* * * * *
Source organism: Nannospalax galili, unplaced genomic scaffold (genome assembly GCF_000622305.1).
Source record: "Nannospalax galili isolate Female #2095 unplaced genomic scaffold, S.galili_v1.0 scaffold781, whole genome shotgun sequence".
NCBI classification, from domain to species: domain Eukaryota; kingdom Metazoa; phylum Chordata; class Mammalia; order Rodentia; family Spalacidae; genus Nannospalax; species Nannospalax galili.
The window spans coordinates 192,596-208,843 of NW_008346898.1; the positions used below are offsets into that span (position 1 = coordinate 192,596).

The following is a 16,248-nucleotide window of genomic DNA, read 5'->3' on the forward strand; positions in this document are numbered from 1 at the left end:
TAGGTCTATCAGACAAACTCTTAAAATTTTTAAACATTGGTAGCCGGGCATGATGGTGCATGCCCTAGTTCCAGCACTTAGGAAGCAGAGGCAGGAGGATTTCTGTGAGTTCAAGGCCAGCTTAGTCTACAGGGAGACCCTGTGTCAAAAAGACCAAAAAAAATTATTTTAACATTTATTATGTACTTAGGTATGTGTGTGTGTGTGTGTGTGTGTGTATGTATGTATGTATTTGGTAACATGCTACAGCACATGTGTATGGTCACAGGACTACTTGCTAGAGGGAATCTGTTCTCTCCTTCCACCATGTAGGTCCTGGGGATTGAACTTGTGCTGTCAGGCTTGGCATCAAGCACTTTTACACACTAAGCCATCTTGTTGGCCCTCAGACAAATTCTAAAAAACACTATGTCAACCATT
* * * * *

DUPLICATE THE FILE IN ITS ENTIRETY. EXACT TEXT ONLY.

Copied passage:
Source organism: Nannospalax galili, unplaced genomic scaffold (genome assembly GCF_000622305.1).
Source record: "Nannospalax galili isolate Female #2095 unplaced genomic scaffold, S.galili_v1.0 scaffold781, whole genome shotgun sequence".
NCBI classification, from domain to species: domain Eukaryota; kingdom Metazoa; phylum Chordata; class Mammalia; order Rodentia; family Spalacidae; genus Nannospalax; species Nannospalax galili.
The window spans coordinates 192,596-208,843 of NW_008346898.1; the positions used below are offsets into that span (position 1 = coordinate 192,596).

The following is a 16,248-nucleotide window of genomic DNA, read 5'->3' on the forward strand; positions in this document are numbered from 1 at the left end:
TAGGTCTATCAGACAAACTCTTAAAATTTTTAAACATTGGTAGCCGGGCATGATGGTGCATGCCCTAGTTCCAGCACTTAGGAAGCAGAGGCAGGAGGATTTCTGTGAGTTCAAGGCCAGCTTAGTCTACAGGGAGACCCTGTGTCAAAAAGACCAAAAAAAATTATTTTAACATTTATTATGTACTTAGGTATGTGTGTGTGTGTGTGTGTGTGTGTATGTATGTATGTATTTGGTAACATGCTACAGCACATGTGTATGGTCACAGGACTACTTGCTAGAGGGAATCTGTTCTCTCCTTCCACCATGTAGGTCCTGGGGATTGAACTTGTGCTGTCAGGCTTGGCATCAAGCACTTTTACACACTAAGCCATCTTGTTGGCCCTCAGACAAATTCTAAAAAACACTATGTCAACCATT